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Casper

A Look Back at Our Evening with the Co-Founder of Casper

On July 31st, PowerToFly partnered with Casper to present a sold out, invite-only evening for women in digital and engineering. The event, which took place at Casper's beautiful NYC headquarters, kicked off with a keynote address by the company's co-founder and Chief Technology Officer Gabriel Flateman and included a panel discussion featuring two of Casper's women tech leaders.


Here is a brief look at the evening:

  • Before the event officially kicked off, guests had a chance to network with the Casper team and their peers over some delicious food and drinks.
  • PowerToFly CEO Milena Berry officially welcomed our attendees and introduced Gabriel Flateman, Co-Founder and Chief Technology Officer of Casper, who delivered a brief keynote address.
  • The centerpiece of the evening was a panel discussion featuring three of Casper's leaders: Eleanor Morgan, SVP Experience; Hairong Crigler, SVP Marketing Analytics and Data Science; and Kyle Rush, VP Engineering.
  • After answering some of Milena's questions about each of their career journeys and lives at Casper, we opened the floor to questions from our audience.
  • The night concluded with more opportunity for our attendees to network with the Casper team, including our panelists.

Casper believes that better sleep makes for better living. Their competitive benefits include company equity, a comprehensive 401(k) program, health incentives, unlimited paid time off, catered lunches and a Gifted Bed Set.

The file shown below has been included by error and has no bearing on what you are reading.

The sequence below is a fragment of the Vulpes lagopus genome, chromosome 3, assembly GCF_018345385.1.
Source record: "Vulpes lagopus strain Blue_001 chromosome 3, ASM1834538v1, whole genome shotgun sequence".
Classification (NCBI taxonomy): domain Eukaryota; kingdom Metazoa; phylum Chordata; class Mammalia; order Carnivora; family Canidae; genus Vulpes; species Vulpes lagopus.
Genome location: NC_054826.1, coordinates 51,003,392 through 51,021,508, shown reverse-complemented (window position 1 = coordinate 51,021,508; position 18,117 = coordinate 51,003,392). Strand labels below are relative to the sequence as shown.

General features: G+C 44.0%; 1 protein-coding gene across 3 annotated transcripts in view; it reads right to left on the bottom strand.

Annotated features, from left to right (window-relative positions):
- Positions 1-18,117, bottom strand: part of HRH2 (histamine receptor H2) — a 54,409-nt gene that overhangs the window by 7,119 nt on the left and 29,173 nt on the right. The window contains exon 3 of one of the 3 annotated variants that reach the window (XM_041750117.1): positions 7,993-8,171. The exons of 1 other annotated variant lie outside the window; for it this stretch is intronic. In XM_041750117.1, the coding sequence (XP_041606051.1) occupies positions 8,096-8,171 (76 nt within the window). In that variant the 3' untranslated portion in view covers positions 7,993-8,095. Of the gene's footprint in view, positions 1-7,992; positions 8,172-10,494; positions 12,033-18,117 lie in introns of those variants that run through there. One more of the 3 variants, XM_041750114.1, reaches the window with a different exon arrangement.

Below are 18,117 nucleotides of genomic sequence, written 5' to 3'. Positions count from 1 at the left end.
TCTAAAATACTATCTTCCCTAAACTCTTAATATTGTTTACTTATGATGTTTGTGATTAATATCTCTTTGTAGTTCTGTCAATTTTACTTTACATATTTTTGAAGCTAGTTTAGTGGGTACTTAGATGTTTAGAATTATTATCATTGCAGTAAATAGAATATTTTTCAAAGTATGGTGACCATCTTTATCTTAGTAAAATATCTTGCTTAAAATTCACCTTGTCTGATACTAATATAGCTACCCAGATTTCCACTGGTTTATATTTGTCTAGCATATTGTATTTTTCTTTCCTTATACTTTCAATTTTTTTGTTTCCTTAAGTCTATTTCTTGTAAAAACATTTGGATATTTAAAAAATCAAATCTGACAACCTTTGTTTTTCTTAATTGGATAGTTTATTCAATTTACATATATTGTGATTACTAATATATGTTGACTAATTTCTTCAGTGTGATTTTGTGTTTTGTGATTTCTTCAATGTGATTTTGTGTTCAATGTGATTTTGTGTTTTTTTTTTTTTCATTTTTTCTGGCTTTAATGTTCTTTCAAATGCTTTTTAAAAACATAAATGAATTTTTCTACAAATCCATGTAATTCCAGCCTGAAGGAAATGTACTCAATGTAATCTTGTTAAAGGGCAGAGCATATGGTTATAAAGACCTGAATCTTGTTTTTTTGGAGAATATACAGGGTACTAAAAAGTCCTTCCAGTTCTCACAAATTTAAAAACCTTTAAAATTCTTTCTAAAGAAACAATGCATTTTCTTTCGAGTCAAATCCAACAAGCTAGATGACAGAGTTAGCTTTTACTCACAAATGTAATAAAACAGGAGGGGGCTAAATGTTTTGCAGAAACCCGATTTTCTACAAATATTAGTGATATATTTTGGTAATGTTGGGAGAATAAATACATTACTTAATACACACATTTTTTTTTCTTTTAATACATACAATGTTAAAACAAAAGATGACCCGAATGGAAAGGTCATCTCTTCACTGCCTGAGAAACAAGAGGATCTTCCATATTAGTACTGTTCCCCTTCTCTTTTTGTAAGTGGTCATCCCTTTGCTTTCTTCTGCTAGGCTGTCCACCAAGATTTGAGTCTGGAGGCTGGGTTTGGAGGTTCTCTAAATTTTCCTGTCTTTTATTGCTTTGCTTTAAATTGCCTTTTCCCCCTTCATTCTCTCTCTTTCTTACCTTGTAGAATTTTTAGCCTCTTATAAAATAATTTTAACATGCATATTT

Follow Casper on PowerToFly to learn more about their open roles.

A capacity crowd at PowerToFly's event with Casper.

PowerToFly's Milena Berry with Casper's Eleanor Morgan, Kyle Rush and Hairong Crigler.

SVP Marketing Analytics and Data Science Hairong Crigler

VP Engineering Kyle Rush

SVP Experience Eleanor Morgan

Our panel takes questions from our audience.

The Casper talent team closed out the evening.

Panelist Eleanor Morgan networks with attendees.

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Why Female Presidential Candidates Are Still Told to Be Chill, Not Shrill

The Dated, Everyday Tech Stifling Women's Voices Shows the Importance of Diversity in Tech

"You're not like other girls. You're so...chill."

I've gotten that "compliment" from multiple guys in multiple contexts — and I'm ashamed to admit that until a few years ago, I took it as one.

Occasionally I'd wonder why. After all, anyone who knows me well knows I am the Anti-Chill: a tightly wound stress ball, ready to explode into tears at any given moment.

So what was giving these guys the wrong impression? As it turns out, it was my voice. My cool, unnaturally-deep-for-a-woman, never-shrill voice.

And if I'm honest, I always prided myself on not sounding 'like other girls.' No uptalk or high-pitched squeals of glee from me. I thought I sounded smarter and more serious. Talk about internalized misogyny.

This isn't just me though. There is a societal double bind that forces women to spend an inordinate amount of time thinking about the right pitch and tone for each situation.

Just consider the advice that Democratic-debate coach Christine Jahnke gave female candidates to avoid being labeled as shrill: "… go slow and low. Very purposefully slow your pace and lower the tone a bit, because that will add meaning or gravitas to whatever it is you're talking about."